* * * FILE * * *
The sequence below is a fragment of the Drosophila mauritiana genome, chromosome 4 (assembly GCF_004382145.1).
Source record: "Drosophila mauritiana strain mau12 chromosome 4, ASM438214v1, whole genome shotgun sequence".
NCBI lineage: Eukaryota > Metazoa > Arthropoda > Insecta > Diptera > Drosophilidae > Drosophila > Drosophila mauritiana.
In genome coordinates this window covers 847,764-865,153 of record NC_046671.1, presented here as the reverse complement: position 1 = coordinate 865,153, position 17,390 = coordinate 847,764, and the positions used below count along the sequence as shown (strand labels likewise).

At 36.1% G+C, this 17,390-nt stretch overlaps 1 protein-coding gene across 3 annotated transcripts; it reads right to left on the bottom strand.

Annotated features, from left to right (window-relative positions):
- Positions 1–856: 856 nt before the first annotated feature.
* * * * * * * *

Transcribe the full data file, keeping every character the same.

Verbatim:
The sequence below is a fragment of the Drosophila mauritiana genome, chromosome 4 (assembly GCF_004382145.1).
Source record: "Drosophila mauritiana strain mau12 chromosome 4, ASM438214v1, whole genome shotgun sequence".
NCBI lineage: Eukaryota > Metazoa > Arthropoda > Insecta > Diptera > Drosophilidae > Drosophila > Drosophila mauritiana.
In genome coordinates this window covers 847,764-865,153 of record NC_046671.1, presented here as the reverse complement: position 1 = coordinate 865,153, position 17,390 = coordinate 847,764, and the positions used below count along the sequence as shown (strand labels likewise).

At 36.1% G+C, this 17,390-nt stretch overlaps 1 protein-coding gene across 3 annotated transcripts; it reads right to left on the bottom strand.

Annotated features, from left to right (window-relative positions):
- Positions 1–856: 856 nt before the first annotated feature.